Guess it’s as good a time any to trot out (once again) my amateur “climate-scientist wannabe” global-average temperature results.

    This time, I selected a total of 45 rural stations to process.

    I chose them by dividing up the Earth into 30degx30deg-equivalent (at the Equator) grid-cells and then choosing the single rural station with the longest temperature record in each grid cell.

    Since not every station reported data for every year, the actual number of the selected stations that reported data in any given year ranged from 10-12 (prior to 1900) up to a maximum of 44 (in the early 1960′s). The average number of selected stations reporting data in any given year over the entire 1880-2010 time period was 31.

    Results were computed simply by averaging together all the station anomalies relative to the 1951-1980 baseline (Selecting a single station per grid cell made “area-weighting” irrelevant).

    Got results that were surprisingly close to the official NASA/GISS land-temperature index.

    A fully annotated plot of my results can be found by taking a gander at my twitter profile — https://twitter.com/#!/caerbannog666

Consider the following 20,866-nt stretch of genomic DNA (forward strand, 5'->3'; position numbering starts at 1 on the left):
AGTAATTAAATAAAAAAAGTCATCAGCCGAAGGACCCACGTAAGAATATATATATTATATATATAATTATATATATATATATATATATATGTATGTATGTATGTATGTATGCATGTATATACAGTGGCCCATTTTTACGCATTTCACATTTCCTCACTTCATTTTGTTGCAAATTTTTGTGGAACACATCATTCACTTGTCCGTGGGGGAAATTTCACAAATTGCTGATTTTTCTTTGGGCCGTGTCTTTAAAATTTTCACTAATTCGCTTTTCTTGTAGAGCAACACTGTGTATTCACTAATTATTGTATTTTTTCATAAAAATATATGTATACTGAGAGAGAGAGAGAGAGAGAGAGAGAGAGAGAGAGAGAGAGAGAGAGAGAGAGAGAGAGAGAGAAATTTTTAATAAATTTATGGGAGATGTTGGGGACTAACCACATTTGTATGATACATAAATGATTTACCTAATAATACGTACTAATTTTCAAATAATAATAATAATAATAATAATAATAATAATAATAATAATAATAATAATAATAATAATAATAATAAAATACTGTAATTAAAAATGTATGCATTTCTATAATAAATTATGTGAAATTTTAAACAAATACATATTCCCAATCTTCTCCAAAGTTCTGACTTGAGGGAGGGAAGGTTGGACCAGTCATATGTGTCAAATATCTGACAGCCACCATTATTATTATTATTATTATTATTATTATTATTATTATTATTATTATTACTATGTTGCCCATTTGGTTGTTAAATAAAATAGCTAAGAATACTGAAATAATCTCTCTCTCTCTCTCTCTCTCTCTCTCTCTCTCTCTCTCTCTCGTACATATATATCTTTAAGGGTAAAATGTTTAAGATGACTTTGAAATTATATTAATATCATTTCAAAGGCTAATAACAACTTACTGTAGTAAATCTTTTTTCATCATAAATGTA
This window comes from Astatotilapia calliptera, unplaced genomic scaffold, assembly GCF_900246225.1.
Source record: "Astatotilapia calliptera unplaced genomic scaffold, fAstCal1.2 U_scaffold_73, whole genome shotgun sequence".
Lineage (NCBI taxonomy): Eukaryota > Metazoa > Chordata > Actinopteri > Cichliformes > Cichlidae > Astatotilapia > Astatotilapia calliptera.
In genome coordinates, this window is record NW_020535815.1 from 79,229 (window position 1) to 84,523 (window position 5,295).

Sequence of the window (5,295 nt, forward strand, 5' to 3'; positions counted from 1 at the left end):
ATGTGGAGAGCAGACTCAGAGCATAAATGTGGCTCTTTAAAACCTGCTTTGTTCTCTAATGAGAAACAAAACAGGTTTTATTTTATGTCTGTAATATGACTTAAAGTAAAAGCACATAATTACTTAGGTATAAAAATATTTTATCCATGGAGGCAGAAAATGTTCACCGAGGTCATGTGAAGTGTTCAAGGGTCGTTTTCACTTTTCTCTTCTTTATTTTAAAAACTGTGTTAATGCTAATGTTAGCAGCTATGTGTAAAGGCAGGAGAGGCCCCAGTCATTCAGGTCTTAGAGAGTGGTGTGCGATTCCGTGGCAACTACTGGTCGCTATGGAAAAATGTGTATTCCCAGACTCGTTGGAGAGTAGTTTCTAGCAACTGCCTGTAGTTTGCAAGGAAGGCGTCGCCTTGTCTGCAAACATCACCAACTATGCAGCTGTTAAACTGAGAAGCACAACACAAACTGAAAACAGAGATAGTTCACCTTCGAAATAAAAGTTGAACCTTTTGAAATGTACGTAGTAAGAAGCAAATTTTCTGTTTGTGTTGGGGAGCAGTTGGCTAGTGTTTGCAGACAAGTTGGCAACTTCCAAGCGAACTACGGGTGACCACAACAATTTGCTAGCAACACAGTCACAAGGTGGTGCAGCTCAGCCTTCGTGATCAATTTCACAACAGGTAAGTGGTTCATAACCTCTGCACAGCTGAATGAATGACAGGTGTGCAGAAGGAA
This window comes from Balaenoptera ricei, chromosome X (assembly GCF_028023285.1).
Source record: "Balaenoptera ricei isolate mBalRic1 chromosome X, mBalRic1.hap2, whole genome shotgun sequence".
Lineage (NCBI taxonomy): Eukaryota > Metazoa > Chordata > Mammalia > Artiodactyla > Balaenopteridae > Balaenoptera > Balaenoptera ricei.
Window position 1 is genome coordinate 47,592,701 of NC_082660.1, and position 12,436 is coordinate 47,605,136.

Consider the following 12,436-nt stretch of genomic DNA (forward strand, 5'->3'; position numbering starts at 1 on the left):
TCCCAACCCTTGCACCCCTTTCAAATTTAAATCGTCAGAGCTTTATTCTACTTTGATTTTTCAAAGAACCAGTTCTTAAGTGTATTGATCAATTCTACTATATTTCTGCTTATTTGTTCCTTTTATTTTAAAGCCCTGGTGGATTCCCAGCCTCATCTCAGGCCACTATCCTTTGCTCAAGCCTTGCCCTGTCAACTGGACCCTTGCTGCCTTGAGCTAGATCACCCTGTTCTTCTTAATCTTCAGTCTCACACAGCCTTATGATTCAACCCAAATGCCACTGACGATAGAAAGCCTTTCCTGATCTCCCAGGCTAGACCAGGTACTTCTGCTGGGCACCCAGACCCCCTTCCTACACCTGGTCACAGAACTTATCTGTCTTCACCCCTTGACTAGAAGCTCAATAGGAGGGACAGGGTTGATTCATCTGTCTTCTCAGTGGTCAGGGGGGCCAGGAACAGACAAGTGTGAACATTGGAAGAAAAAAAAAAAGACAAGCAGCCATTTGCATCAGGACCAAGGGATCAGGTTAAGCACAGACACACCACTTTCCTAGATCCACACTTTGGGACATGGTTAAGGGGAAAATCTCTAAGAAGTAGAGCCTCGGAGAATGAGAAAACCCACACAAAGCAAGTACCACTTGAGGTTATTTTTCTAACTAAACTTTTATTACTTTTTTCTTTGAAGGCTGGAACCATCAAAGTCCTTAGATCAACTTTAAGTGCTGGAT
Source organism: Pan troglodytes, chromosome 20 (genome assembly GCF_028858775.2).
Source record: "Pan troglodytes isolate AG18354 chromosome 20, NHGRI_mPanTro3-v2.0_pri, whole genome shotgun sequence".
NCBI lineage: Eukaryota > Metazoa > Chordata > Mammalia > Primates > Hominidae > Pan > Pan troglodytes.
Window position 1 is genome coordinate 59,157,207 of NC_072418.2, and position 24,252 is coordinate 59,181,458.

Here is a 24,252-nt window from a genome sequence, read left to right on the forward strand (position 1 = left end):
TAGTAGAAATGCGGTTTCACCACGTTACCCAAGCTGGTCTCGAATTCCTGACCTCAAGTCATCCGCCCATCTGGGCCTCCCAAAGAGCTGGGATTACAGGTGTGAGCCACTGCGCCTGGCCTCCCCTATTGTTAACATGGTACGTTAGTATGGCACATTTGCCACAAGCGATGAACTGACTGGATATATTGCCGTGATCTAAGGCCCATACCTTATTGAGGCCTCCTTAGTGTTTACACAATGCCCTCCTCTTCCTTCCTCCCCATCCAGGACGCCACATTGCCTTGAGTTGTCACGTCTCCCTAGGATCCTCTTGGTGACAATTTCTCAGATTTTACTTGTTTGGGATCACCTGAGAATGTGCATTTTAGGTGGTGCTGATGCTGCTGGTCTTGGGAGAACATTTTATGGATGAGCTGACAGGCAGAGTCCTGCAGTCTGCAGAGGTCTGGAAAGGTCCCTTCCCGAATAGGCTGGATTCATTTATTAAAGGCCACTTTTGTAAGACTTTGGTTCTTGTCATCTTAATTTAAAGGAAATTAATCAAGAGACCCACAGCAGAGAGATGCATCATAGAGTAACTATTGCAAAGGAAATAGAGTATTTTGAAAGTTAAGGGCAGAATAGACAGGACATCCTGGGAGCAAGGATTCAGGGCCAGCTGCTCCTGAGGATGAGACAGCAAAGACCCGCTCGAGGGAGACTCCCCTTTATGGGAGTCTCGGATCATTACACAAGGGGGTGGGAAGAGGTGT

So folks, you really can take a tiny fraction of the GHCN stations (chosen essentially at random), run them through a very simple anomaly-averaging procedure, and still get results very similar to the results that the “pros” publish.

    The only place were my results deviated significantly from the NASA/GISS results was pre-1890, a time period where fewer than a dozen of my selected stations had any data to report.

    And before I forget — yes, the results were generated from *raw* (i.e. not homogenized or manipulated in any way) GHCN temperature data.

    I strongly encourage those of you out there who have doubts about the robustness of the global temperature record to take a good long look at my results and think about the implications.

    Think about the fact that I was able to get pretty decent global temperature results from a very tiny fraction of the GHCN surface temperature stations the next time you hear Anthony Watts and his cohorts “diss” the surface temperature record.

  41. 41
    Susan Anderson says:

    Ray Ladbury@21

    You are a fount of wisdom; the Buddhists have it. We could use a lot more reflective wisdom and a lot less noisy nonsense.

    How incurious “skeptics” are.

    On the article, I am a bit puzzled as to the necessity for the third bullet point. I’m sure GWPF is annoying, but wouldn’t silence have been more cutting?

  42. 42
    Susan Anderson says: